Tuesday, October 11, 2005
a close call
The ambassador says that while Damascus is still detaining jihadists on its own, it got "fed up" with the Bush administration's public al-Assad bashing, even after Washington had privately lauded Syria for handing over Saddam's half brother, Sabawi Ibrahim al-Hasan, earlier in the year. Moustapha also confirmed an account from a U.S. intel official who said Damascus was angered when Washington exposed one of its operatives. "We are willing to re-engage the moment you want—but on one condition," Moustapha says. "You have to acknowledge that we are helping."the death of rafiq hariri was not enough, it seems, for a bloodthirsty administration to conjure yet another war, despite a massive propaganda effort. their attempts to foment a cedar revolution also appear to have been frustrated, refuting another attempt at regime change, this one along the more subversive lines of indirect ngo financing and the principles of gene sharp that have been employed from venezuela to the former soviet empire. so the next convenient justification -- syrian complicity in the sunni insurgency -- has hit the headlines in the service of neoconservative aims: finally, ultimately, a darkening of the skies all over the world under the horrible and perplexing umbrella of the empire of liberty.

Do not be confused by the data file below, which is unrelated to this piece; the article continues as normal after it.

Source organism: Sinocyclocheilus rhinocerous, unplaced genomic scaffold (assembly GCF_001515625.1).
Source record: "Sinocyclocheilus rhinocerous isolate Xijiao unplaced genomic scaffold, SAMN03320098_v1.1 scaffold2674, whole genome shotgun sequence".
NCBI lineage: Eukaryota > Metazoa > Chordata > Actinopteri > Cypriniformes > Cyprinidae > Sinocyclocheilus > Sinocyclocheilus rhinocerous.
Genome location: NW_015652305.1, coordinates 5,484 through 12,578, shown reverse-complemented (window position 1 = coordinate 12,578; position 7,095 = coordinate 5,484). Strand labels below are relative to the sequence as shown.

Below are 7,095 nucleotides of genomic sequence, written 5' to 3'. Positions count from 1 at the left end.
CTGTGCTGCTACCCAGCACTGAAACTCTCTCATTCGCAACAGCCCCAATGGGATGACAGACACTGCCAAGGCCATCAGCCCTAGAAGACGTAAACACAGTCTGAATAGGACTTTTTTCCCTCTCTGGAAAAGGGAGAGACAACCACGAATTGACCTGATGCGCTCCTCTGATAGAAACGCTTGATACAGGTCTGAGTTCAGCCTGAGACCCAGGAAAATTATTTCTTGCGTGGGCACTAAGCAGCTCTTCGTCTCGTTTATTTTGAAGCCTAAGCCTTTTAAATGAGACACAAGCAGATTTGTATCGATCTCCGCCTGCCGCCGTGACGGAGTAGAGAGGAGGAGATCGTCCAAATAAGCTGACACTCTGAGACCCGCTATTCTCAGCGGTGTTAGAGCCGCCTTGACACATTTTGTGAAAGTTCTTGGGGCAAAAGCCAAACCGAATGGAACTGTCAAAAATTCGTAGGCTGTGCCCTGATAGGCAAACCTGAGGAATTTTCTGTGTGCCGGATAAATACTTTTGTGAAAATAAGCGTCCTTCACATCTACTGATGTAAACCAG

That's not likely to happen. While U.S. officials stop short of accusing al-Assad of actively aiding the insurgency, they say he has permitted jihadist transit and training camps to exist in the open. After the U.S. ambassador to Iraq, Zalmay Khalilzad, warned last month that "time is running out on Damascus," U.S. officials even debated launching military strikes inside the Syrian border against the insurgency. But at an Oct. 1 "principals" meeting, Secretary of State Condoleezza Rice successfully opposed such a move, according to two U.S. government sources who are not authorized to speak on the record. Rice argued that diplomatic isolation is working against al-Assad, especially on the eve of a U.N. report that may blame Syria for the murder of Lebanese politician Rafik Hariri.
with american troops facing an unbeatable insurgency in the field within iraq and across the muslim world, it would be foolhardy -- indeed, suicidal -- to yet again expand the field of action by destabilizing yet another middle eastern pocket of order, however recalcitrant. (especially when such a pocket is, from a realist perspective, an eager machiavellian ally against the spread of islamofascism -- as comments quoted above and often cited elsewhere have indicated, much as saddam hussein might have been.)
however, such is the overwhelming delusion of hubris within the american imperial city, so willfully detached from any concession to material reality, that ignorant calls for global holocaust ring ever louder with every failure. no longer would it be enough, for some, even to limit our imperial sins to punitive airstrikes. we must insist, like a gambling addict, in upping the ante to invasion -- and, in so doing, plunge ourselves into the maelstrom ever deeper, seeking affirmation only in death, until finally we immolate ourselves upon our own swords.